Hold Me, Hold Me! Or Not? The Skinny About Stretching Before and/or After A Run

Hold Me, Hold Me! Or Not? The Skinny About Stretching Before and/or After A Run

What’s the deal? Are you supposed to hold your stretches when you are warming up and cooling down, or not? Is stretching even beneficial at all for runners? What about all those people we see jumping around and swinging their legs and arms before starting a run; what are they up to?

Stretching your muscles before running has traditionally just been ‘something we do’, but are we actually doing any good by stretching before we head out? What about stretching afterwards? The research around stretching and its benefits to help prepare for physical activity has certainly changed over the years. As a budding (or seasoned) runner it’s important to ensure you are doing the right type of stretching at the right time in order to both prepare your muscles for running, and also help prevent injury.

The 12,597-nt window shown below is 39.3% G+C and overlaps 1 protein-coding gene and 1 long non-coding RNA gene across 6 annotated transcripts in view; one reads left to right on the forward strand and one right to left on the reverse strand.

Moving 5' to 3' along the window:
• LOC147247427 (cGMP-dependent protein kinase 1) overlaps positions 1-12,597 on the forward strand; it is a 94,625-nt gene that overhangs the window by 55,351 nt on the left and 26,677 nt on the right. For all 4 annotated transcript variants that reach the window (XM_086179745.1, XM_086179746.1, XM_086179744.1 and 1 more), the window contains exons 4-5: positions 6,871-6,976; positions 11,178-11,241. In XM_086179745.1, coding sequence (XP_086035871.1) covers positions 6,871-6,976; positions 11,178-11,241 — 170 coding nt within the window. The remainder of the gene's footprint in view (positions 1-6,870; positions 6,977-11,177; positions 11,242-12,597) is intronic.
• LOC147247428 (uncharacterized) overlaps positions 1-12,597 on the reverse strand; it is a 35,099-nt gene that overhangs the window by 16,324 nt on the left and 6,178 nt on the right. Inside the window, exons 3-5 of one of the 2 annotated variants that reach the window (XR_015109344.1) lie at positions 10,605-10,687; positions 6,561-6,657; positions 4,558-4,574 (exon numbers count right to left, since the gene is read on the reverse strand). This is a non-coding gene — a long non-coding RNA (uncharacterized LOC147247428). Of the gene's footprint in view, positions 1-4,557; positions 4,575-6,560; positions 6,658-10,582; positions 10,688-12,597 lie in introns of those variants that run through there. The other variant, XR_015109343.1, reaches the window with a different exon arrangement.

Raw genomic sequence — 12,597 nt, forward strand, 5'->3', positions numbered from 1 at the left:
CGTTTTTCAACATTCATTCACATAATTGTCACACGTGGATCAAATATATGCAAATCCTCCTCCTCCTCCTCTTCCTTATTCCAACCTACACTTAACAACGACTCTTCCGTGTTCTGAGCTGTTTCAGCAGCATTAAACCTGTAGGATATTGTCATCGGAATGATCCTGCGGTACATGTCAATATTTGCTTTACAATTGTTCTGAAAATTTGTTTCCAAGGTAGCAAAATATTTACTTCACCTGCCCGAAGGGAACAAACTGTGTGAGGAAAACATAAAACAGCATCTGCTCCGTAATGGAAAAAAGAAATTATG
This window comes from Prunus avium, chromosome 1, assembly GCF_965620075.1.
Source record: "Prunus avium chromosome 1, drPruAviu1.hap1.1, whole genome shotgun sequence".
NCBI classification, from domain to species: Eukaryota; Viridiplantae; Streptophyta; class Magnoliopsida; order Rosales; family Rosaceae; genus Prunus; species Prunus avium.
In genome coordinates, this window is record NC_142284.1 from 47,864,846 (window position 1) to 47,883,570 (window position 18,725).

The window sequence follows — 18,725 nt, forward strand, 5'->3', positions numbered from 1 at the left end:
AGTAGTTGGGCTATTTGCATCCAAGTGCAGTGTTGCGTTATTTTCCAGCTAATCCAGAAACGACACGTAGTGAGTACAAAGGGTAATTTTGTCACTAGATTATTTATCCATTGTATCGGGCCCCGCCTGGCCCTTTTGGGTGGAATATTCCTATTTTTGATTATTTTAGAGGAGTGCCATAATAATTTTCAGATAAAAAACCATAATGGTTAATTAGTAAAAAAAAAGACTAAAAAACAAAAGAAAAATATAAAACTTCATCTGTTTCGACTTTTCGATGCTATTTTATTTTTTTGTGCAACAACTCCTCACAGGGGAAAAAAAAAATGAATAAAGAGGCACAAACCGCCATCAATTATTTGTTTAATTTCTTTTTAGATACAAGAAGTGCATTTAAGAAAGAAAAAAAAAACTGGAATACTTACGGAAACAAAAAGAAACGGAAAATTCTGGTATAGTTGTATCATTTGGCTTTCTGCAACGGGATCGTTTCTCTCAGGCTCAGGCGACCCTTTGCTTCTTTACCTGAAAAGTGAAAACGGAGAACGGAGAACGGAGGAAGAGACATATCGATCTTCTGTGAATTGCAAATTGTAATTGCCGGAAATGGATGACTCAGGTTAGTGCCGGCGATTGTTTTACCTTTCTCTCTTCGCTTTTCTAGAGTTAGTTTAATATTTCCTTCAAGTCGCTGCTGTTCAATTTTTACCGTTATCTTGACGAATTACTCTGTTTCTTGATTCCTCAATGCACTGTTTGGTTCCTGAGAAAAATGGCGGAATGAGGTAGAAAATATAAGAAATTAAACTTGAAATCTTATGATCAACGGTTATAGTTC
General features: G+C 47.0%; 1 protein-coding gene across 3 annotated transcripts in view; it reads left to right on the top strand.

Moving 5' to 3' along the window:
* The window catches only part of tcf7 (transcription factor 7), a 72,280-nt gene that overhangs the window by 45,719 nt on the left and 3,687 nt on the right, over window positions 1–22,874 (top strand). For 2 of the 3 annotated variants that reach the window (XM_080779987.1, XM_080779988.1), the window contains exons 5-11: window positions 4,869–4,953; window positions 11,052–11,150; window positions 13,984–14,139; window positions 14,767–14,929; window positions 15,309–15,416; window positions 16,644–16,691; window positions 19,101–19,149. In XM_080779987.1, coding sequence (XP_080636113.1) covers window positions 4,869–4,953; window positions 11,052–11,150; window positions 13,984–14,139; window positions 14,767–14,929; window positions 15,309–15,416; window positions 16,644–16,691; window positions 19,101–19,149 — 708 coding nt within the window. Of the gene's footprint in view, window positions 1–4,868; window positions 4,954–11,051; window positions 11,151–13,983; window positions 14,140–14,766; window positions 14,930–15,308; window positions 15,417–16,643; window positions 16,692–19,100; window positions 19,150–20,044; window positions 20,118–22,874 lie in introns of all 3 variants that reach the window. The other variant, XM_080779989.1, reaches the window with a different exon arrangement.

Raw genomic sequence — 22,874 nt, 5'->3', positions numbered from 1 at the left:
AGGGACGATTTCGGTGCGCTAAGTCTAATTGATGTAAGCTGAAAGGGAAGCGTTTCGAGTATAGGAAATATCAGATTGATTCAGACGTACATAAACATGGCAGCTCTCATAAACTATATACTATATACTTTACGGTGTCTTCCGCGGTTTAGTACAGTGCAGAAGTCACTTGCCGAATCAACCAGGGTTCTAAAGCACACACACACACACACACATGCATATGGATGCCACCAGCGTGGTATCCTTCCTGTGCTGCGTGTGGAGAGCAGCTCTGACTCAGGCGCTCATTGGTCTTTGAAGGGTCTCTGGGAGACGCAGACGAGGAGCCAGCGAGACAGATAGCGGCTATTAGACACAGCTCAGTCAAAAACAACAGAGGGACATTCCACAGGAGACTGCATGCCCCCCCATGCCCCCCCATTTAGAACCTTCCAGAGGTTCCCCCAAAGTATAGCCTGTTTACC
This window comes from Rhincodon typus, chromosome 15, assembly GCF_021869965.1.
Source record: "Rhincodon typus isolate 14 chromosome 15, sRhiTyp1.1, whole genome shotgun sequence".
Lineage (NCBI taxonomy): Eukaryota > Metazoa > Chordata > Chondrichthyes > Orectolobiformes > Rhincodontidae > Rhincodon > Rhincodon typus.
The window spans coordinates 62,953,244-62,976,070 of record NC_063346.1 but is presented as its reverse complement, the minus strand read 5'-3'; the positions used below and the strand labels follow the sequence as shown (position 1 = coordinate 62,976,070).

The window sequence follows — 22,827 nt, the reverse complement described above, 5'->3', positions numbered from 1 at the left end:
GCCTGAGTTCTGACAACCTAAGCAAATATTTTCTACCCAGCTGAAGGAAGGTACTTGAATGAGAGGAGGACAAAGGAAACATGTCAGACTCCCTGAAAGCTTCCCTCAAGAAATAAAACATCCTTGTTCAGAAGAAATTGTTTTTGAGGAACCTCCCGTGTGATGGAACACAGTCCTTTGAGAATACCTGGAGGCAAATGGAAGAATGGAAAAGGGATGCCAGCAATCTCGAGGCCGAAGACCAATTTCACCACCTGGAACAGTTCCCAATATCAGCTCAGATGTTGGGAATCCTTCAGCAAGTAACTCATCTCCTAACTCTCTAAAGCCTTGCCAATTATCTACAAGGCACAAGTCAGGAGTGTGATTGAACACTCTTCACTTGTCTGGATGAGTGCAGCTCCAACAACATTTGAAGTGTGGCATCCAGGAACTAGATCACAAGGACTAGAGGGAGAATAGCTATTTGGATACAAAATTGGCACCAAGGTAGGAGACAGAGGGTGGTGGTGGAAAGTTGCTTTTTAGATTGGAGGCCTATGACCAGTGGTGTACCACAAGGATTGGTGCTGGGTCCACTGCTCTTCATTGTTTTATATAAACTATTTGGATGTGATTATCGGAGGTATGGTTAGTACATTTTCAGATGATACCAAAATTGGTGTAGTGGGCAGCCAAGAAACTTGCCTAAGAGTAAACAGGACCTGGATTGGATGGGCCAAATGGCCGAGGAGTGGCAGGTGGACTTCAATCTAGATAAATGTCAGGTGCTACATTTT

For many years the traditional ‘static’ stretch has been the gold standard of stretching. Static stretches are those common stretches we typically see in advertisements and that we have all been taught at some time in our past; you lean or pull your body one way in order to feel a tug at your muscles and then hold this position for a certain length of time in order to ‘warm up’ a specific muscle. Interestingly, although these stretches are still commonly done before running, there is now a plethora of research that negates these types of stretches before intense physical activity, such as running. The evidence shows that static stretches can actually leave your muscles and tendons more at risk of injury during your run! The simplest explanation for this evidence is that by holding your muscles and tendons in a prolonged stretch position just before running, you ‘override’ their ability to naturally spring back as you engage in your run. It is sort of like pulling on an elastic band for a prolonged period; it will eventually lose its natural recoil and therefore its effectiveness. For runners, the natural recoil of your muscles and tendons is important to help push you off the ground, propel you repeatedly forward, and keep your running technique energy-efficient and as light as possible on your muscles and joints. Poor muscle recoil not only decreases energy efficiency, but it increases the amount of relative time that your body puts through the ground each time your foot strike; this increased pounding on the body can in turn lead to more injuries. Super flexible people actually make quite inefficient runners and are at a higher risk of injury from running. Bottom line: static stretching before a run is not recommended or supported by current research. So should you stretch at all before a run? Yes! Please welcome dynamic stretching to the stage!